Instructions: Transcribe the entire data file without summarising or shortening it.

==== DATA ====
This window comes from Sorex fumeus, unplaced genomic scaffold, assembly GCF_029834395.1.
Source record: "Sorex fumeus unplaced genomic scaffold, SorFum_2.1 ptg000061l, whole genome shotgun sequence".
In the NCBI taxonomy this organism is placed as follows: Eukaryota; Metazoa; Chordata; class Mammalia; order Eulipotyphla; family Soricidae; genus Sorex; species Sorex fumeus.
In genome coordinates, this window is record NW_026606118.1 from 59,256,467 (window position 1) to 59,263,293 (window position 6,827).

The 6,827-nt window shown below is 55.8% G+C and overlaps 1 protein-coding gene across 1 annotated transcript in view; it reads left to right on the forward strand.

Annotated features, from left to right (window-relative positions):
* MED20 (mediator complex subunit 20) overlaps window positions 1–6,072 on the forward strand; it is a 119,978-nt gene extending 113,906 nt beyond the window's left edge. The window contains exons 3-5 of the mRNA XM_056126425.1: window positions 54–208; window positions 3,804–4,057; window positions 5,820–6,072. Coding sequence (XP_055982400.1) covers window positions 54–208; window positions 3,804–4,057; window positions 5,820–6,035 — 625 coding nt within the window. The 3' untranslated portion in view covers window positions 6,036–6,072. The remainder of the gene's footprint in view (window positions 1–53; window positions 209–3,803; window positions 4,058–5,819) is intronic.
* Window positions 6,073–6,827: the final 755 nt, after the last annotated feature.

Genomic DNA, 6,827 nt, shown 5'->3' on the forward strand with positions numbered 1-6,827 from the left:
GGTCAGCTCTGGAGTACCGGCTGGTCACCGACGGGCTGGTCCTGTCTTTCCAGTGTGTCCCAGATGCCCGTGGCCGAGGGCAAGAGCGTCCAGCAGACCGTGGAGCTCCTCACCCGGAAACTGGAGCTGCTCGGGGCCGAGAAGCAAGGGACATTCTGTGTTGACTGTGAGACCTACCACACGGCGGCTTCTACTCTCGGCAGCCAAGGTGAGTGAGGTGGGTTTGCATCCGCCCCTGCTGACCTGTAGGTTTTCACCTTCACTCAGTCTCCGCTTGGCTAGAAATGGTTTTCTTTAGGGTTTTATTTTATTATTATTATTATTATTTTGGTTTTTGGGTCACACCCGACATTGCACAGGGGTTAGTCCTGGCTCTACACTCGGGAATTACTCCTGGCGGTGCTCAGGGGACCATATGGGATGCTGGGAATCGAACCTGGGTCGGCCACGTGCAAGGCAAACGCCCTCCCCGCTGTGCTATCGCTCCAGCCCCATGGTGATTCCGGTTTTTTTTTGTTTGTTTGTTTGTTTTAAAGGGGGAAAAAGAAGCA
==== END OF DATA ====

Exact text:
This window comes from Sorex fumeus, unplaced genomic scaffold, assembly GCF_029834395.1.
Source record: "Sorex fumeus unplaced genomic scaffold, SorFum_2.1 ptg000061l, whole genome shotgun sequence".
In the NCBI taxonomy this organism is placed as follows: Eukaryota; Metazoa; Chordata; class Mammalia; order Eulipotyphla; family Soricidae; genus Sorex; species Sorex fumeus.
In genome coordinates, this window is record NW_026606118.1 from 59,256,467 (window position 1) to 59,263,293 (window position 6,827).

The 6,827-nt window shown below is 55.8% G+C and overlaps 1 protein-coding gene across 1 annotated transcript in view; it reads left to right on the forward strand.

Annotated features, from left to right (window-relative positions):
* MED20 (mediator complex subunit 20) overlaps window positions 1–6,072 on the forward strand; it is a 119,978-nt gene extending 113,906 nt beyond the window's left edge. The window contains exons 3-5 of the mRNA XM_056126425.1: window positions 54–208; window positions 3,804–4,057; window positions 5,820–6,072. Coding sequence (XP_055982400.1) covers window positions 54–208; window positions 3,804–4,057; window positions 5,820–6,035 — 625 coding nt within the window. The 3' untranslated portion in view covers window positions 6,036–6,072. The remainder of the gene's footprint in view (window positions 1–53; window positions 209–3,803; window positions 4,058–5,819) is intronic.
* Window positions 6,073–6,827: the final 755 nt, after the last annotated feature.

Genomic DNA, 6,827 nt, shown 5'->3' on the forward strand with positions numbered 1-6,827 from the left:
GGTCAGCTCTGGAGTACCGGCTGGTCACCGACGGGCTGGTCCTGTCTTTCCAGTGTGTCCCAGATGCCCGTGGCCGAGGGCAAGAGCGTCCAGCAGACCGTGGAGCTCCTCACCCGGAAACTGGAGCTGCTCGGGGCCGAGAAGCAAGGGACATTCTGTGTTGACTGTGAGACCTACCACACGGCGGCTTCTACTCTCGGCAGCCAAGGTGAGTGAGGTGGGTTTGCATCCGCCCCTGCTGACCTGTAGGTTTTCACCTTCACTCAGTCTCCGCTTGGCTAGAAATGGTTTTCTTTAGGGTTTTATTTTATTATTATTATTATTATTTTGGTTTTTGGGTCACACCCGACATTGCACAGGGGTTAGTCCTGGCTCTACACTCGGGAATTACTCCTGGCGGTGCTCAGGGGACCATATGGGATGCTGGGAATCGAACCTGGGTCGGCCACGTGCAAGGCAAACGCCCTCCCCGCTGTGCTATCGCTCCAGCCCCATGGTGATTCCGGTTTTTTTTTGTTTGTTTGTTTGTTTTAAAGGGGGAAAAAGAAGCA